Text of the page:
Confessions of a PC Runner

I am in denial. Even with all my talk of PCPRs, I’m having trouble putting the past behind me and living in the now. I expect myself to run to the old college standard despite the fact that it has been (eep!) four years now since I competed as a collegiate athlete.

Nowhere is this so clear as at track practice. Husband and I had a little conversation prior to this week’s workout:

Queen of Denial — Do I have to go to track practice this week?
Husband — You’re running the duel, aren’t you?
Queen of Denial — I really don’t want to run a mile rep. It’s going to suck.
Husband — It’ll be good for you!
Queen of Denial — Yeah, but I can’t run more than an 800 at 1:40 pace.
Husband — Um…so slow down. I bet you could do it at 1:47 or so.
Queen of Denial — I don’t want to be that slow.

Husband went on to give a wonderfully encouraging speech that said he understood but I just needed to not think about the “used to be” and concentrate on getting this Megan into better shape. It was a great speech and he’s absolutely right…I apologize in advance for the annoyingly whiny tone, but it’s just so HARD! Other running is a bit easier. College Megan has never run in South Carolina. She’s certainly never run the Swamp Rabbit Trail or any of my Simpsonville routes. During marathon training I would occasionally fantasize about how much faster I’d be done with my long runs if long run pace was still 8:00, but that was it.

But on the track…oh, on the track. An oval is an oval is an oval. It doesn’t matter if it’s Greenville, Wichita, Cleveland, or anywhere in between. The memories assault me. They hold up a picture of the 10k runner chick at the peak of her career, when she could run 1:30 pace all the live long day. It’s her fault that 1:47 pace seems unacceptably slow. Those memories goad present Megan into running faster than is actually wise, leading present Megan off the cliffs of lactic acid despair. The contrast between then and now seems so stark and so sad at the track. Boo hoo.

Taking a determined step away from pointless complaining and…I think I put up a partial wall to the “College Megan Museum” yesterday. I was at the track against my will, growing increasingly irritated with my shirt. It was stiflingly humid and I was recalling fondly the days of running freedom—running in a sport bra. By the time the first interval was over, I was convinced that my shirt weighed 20 pounds and was plotting my demise. After a quick confidence boost from Scott, I thought, “who cares?” and chucked the conspirator. I ran the rest of the workout in a sport bra, and it felt really good. Plus, no one threw up at the sight of me or even seemed to notice, so that was good too. (Sidenote: I know that I’m in very good shape for an average person…I don’t have a problem with my weight per se. In fact, it’s a whole lot easier to find non-running clothes now that I’m “normal!” It’s just the “then and now” comparison while running that causes difficulties.) When I ran to the bathroom at the end of the workout and caught a glimpse of myself in the mirror I just had to laugh. That’s all? Sure, I don’t  have a six pack or anything, but that’s not so bad! It’s a similar experience to discovering that my old running shorts (mostly) still fit…in trying to cling so  hard to college Megan, the picture I hold of present Megan has become hopelessly skewed. Hopefully the construction of the College Megan Museum will help put things right.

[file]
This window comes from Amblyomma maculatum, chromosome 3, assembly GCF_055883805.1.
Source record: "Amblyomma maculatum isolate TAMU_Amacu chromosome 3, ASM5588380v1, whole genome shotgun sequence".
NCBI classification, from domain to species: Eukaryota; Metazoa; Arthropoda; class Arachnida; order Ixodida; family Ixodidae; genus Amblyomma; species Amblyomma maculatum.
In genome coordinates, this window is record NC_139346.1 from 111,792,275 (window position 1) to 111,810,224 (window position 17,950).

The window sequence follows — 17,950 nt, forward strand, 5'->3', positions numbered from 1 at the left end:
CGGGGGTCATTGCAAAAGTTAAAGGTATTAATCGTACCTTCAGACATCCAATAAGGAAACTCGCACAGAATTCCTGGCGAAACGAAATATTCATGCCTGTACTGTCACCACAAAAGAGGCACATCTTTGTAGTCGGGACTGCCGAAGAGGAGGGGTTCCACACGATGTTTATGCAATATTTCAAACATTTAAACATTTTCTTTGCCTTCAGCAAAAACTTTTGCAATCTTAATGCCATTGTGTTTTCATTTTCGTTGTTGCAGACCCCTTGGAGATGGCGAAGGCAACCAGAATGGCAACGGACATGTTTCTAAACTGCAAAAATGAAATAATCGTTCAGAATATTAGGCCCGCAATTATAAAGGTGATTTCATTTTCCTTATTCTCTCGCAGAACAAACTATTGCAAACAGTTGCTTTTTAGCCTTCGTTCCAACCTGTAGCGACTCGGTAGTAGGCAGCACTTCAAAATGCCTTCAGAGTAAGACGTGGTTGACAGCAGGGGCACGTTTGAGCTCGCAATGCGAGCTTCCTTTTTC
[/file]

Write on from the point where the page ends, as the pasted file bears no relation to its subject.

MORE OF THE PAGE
2 responses

  1. Don’t be so hard on yourself, Megan. I think you’re great.

    Remember, you’re older now… you have a job, you have responsibilities an undergraduate does not, you have a house and a husband and a life. There’s all that and you still make time to run. That’s a big thing, something for which you should commend yourself.

    I didn’t run in college. I’ve never run before I started a little over a year ago. I’d love to know what I could have done back then, in my “glory days.” You’re so lucky that you get to know. 🙂

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